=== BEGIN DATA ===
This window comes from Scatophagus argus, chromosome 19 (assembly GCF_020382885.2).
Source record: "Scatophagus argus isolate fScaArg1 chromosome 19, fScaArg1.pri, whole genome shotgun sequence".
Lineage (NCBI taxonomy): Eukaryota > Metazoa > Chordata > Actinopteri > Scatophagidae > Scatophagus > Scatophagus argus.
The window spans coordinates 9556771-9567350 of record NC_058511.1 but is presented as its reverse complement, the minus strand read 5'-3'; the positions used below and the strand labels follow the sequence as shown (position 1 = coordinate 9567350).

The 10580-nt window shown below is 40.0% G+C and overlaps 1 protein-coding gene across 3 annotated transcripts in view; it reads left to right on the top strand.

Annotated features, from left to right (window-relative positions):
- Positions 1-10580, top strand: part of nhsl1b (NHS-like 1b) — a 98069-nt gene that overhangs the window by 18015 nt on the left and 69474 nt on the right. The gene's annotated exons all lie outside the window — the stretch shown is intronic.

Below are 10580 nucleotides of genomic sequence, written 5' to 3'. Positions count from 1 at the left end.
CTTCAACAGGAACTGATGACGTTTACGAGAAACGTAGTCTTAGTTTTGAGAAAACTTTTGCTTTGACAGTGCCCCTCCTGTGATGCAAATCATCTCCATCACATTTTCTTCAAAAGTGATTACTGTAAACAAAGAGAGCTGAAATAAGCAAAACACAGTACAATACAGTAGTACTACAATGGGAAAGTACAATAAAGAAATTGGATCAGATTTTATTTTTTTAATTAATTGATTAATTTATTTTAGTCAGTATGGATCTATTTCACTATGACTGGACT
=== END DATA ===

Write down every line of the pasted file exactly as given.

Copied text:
This window comes from Scatophagus argus, chromosome 19 (assembly GCF_020382885.2).
Source record: "Scatophagus argus isolate fScaArg1 chromosome 19, fScaArg1.pri, whole genome shotgun sequence".
Lineage (NCBI taxonomy): Eukaryota > Metazoa > Chordata > Actinopteri > Scatophagidae > Scatophagus > Scatophagus argus.
The window spans coordinates 9556771-9567350 of record NC_058511.1 but is presented as its reverse complement, the minus strand read 5'-3'; the positions used below and the strand labels follow the sequence as shown (position 1 = coordinate 9567350).

The 10580-nt window shown below is 40.0% G+C and overlaps 1 protein-coding gene across 3 annotated transcripts in view; it reads left to right on the top strand.

Annotated features, from left to right (window-relative positions):
- Positions 1-10580, top strand: part of nhsl1b (NHS-like 1b) — a 98069-nt gene that overhangs the window by 18015 nt on the left and 69474 nt on the right. The gene's annotated exons all lie outside the window — the stretch shown is intronic.

Below are 10580 nucleotides of genomic sequence, written 5' to 3'. Positions count from 1 at the left end.
CTTCAACAGGAACTGATGACGTTTACGAGAAACGTAGTCTTAGTTTTGAGAAAACTTTTGCTTTGACAGTGCCCCTCCTGTGATGCAAATCATCTCCATCACATTTTCTTCAAAAGTGATTACTGTAAACAAAGAGAGCTGAAATAAGCAAAACACAGTACAATACAGTAGTACTACAATGGGAAAGTACAATAAAGAAATTGGATCAGATTTTATTTTTTTAATTAATTGATTAATTTATTTTAGTCAGTATGGATCTATTTCACTATGACTGGACT